There’s a lot at stake in your meeting with a hiring manger, so it’s understandable that you’re likely to get nervous at an interview.
However, it is important not to let nerves get the better of you.
Here are some simple strategies you can use to give the hiring manager the impression that you are calm and confident under pressure.
How to avoid being nervous at an interview – prepare for the event
Doing lots of research and preparation for the meeting makes it less likely you will get nervous at an interview.
By planning the travel route you will take and how long it will take to get to the meeting venue, you shouldn’t have to worry about arriving late. And if you have your clothing choice laid out ready for the interview you won’t get stressed looking for the right business attire.
Do your homework on the organisation too. If you understand the company – what it does, its main markets, and its competitors, you have less reason to be unsure about how you will handle the hiring manager’s questions.
Practise your interview technique
Think through the sorts of questions you will be asked in the interview and how you will respond. Practice your interview technique – including your introduction and handshake, with a friend until you feel confident that you won’t get flustered.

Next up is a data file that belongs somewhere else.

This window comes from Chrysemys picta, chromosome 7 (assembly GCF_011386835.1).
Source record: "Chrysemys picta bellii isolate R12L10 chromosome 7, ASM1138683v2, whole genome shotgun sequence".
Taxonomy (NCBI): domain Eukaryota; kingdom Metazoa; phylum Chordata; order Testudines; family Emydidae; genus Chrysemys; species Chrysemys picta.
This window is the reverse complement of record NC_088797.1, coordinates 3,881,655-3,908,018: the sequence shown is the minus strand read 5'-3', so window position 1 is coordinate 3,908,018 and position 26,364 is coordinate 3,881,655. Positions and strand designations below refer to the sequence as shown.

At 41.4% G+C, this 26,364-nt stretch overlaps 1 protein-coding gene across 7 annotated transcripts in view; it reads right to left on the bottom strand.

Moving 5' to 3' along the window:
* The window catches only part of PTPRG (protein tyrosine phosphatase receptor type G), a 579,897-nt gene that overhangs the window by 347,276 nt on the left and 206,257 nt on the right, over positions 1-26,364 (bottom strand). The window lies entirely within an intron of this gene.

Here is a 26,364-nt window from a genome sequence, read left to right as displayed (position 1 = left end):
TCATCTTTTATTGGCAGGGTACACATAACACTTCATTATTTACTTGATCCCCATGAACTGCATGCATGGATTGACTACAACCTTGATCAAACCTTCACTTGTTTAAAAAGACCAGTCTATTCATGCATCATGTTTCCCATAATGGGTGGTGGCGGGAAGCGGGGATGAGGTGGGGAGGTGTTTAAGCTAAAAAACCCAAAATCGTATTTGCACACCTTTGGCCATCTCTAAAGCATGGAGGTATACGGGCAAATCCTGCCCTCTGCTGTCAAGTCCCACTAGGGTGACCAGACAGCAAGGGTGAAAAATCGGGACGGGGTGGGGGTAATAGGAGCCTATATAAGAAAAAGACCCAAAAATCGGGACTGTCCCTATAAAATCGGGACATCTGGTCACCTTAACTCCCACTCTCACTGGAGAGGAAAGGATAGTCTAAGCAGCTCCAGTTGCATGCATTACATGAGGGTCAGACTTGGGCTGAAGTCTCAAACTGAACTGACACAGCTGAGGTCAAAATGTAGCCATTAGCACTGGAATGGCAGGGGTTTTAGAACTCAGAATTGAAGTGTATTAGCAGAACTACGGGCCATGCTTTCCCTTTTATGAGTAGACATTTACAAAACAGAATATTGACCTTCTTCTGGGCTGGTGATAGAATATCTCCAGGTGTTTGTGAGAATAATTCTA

Ask your friend for feedback. Your body language may give away signs of nervousness that you’re not even aware of.
Channel nerves into confidence
The reality is that all jobseekers are likely to get nervous at an interview. So rather than trying to banish nerves altogether, use that adrenaline to project positive energy.
Think about how you’ll smile brightly at the hiring manager, walk tall into the interview room and confidently discuss your achievements in previous roles.
You’ve done well to secure an interview, and instead of worrying that you may not get the job, focus on the skills and experience you bring to the company.
Take your time responding
Good communication skills are highly valued in today’s workforce, but when you get nervous at an interview you may speak more rapidly, and that can mean stumbling over answers.
One way to overcome this is to practice slowing your speech slightly so that you are able to give clear, concise responses. Be a good listener too. This will ensure that you understand exactly what the hiring manager is asking you, allowing you to address every element of the question being posed.
Even highly skilled professionals get nervous at an interview but with planning, preparation and practise, it is possible to manage those jitters, and appear poised and professional to a hiring manager.
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